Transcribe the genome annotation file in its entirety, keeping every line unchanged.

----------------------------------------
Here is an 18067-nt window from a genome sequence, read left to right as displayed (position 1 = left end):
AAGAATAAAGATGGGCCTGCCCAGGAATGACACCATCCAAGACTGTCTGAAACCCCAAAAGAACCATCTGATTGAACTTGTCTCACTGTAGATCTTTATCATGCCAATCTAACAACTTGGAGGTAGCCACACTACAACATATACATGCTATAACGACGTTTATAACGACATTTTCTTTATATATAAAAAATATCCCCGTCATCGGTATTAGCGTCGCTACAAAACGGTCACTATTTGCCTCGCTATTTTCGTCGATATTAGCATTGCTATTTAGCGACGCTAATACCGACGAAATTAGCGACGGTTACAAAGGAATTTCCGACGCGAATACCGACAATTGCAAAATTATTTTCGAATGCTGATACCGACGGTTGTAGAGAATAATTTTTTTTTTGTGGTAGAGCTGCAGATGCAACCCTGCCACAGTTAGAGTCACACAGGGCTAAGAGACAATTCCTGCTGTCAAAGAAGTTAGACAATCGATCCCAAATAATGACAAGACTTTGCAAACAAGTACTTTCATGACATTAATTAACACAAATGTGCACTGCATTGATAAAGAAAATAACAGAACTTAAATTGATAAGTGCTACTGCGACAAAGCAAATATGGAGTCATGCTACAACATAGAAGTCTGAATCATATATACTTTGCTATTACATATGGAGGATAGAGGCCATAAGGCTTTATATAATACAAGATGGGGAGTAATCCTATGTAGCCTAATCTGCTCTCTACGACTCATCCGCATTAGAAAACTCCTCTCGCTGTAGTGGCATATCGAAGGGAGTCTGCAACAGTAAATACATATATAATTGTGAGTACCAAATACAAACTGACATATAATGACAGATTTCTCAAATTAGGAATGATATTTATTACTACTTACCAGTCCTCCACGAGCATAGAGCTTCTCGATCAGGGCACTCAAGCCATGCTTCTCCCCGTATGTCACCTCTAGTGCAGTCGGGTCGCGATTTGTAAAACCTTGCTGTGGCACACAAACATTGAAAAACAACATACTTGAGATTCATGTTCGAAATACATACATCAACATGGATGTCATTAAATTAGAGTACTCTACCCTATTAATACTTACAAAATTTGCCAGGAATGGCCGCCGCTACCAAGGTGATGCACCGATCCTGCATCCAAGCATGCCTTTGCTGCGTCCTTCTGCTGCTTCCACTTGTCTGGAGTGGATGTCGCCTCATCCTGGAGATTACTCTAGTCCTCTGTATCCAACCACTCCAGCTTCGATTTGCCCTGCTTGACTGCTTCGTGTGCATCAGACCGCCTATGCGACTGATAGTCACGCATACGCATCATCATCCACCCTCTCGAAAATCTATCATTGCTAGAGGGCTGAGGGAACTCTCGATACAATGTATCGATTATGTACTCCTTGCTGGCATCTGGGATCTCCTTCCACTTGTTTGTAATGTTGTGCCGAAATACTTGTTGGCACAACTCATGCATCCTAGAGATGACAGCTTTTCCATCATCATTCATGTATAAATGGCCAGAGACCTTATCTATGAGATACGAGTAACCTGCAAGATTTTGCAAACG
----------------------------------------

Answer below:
Here is an 18067-nt window from a genome sequence, read left to right as displayed (position 1 = left end):
AAGAATAAAGATGGGCCTGCCCAGGAATGACACCATCCAAGACTGTCTGAAACCCCAAAAGAACCATCTGATTGAACTTGTCTCACTGTAGATCTTTATCATGCCAATCTAACAACTTGGAGGTAGCCACACTACAACATATACATGCTATAACGACGTTTATAACGACATTTTCTTTATATATAAAAAATATCCCCGTCATCGGTATTAGCGTCGCTACAAAACGGTCACTATTTGCCTCGCTATTTTCGTCGATATTAGCATTGCTATTTAGCGACGCTAATACCGACGAAATTAGCGACGGTTACAAAGGAATTTCCGACGCGAATACCGACAATTGCAAAATTATTTTCGAATGCTGATACCGACGGTTGTAGAGAATAATTTTTTTTTTGTGGTAGAGCTGCAGATGCAACCCTGCCACAGTTAGAGTCACACAGGGCTAAGAGACAATTCCTGCTGTCAAAGAAGTTAGACAATCGATCCCAAATAATGACAAGACTTTGCAAACAAGTACTTTCATGACATTAATTAACACAAATGTGCACTGCATTGATAAAGAAAATAACAGAACTTAAATTGATAAGTGCTACTGCGACAAAGCAAATATGGAGTCATGCTACAACATAGAAGTCTGAATCATATATACTTTGCTATTACATATGGAGGATAGAGGCCATAAGGCTTTATATAATACAAGATGGGGAGTAATCCTATGTAGCCTAATCTGCTCTCTACGACTCATCCGCATTAGAAAACTCCTCTCGCTGTAGTGGCATATCGAAGGGAGTCTGCAACAGTAAATACATATATAATTGTGAGTACCAAATACAAACTGACATATAATGACAGATTTCTCAAATTAGGAATGATATTTATTACTACTTACCAGTCCTCCACGAGCATAGAGCTTCTCGATCAGGGCACTCAAGCCATGCTTCTCCCCGTATGTCACCTCTAGTGCAGTCGGGTCGCGATTTGTAAAACCTTGCTGTGGCACACAAACATTGAAAAACAACATACTTGAGATTCATGTTCGAAATACATACATCAACATGGATGTCATTAAATTAGAGTACTCTACCCTATTAATACTTACAAAATTTGCCAGGAATGGCCGCCGCTACCAAGGTGATGCACCGATCCTGCATCCAAGCATGCCTTTGCTGCGTCCTTCTGCTGCTTCCACTTGTCTGGAGTGGATGTCGCCTCATCCTGGAGATTACTCTAGTCCTCTGTATCCAACCACTCCAGCTTCGATTTGCCCTGCTTGACTGCTTCGTGTGCATCAGACCGCCTATGCGACTGATAGTCACGCATACGCATCATCATCCACCCTCTCGAAAATCTATCATTGCTAGAGGGCTGAGGGAACTCTCGATACAATGTATCGATTATGTACTCCTTGCTGGCATCTGGGATCTCCTTCCACTTGTTTGTAATGTTGTGCCGAAATACTTGTTGGCACAACTCATGCATCCTAGAGATGACAGCTTTTCCATCATCATTCATGTATAAATGGCCAGAGACCTTATCTATGAGATACGAGTAACCTGCAAGATTTTGCAAACG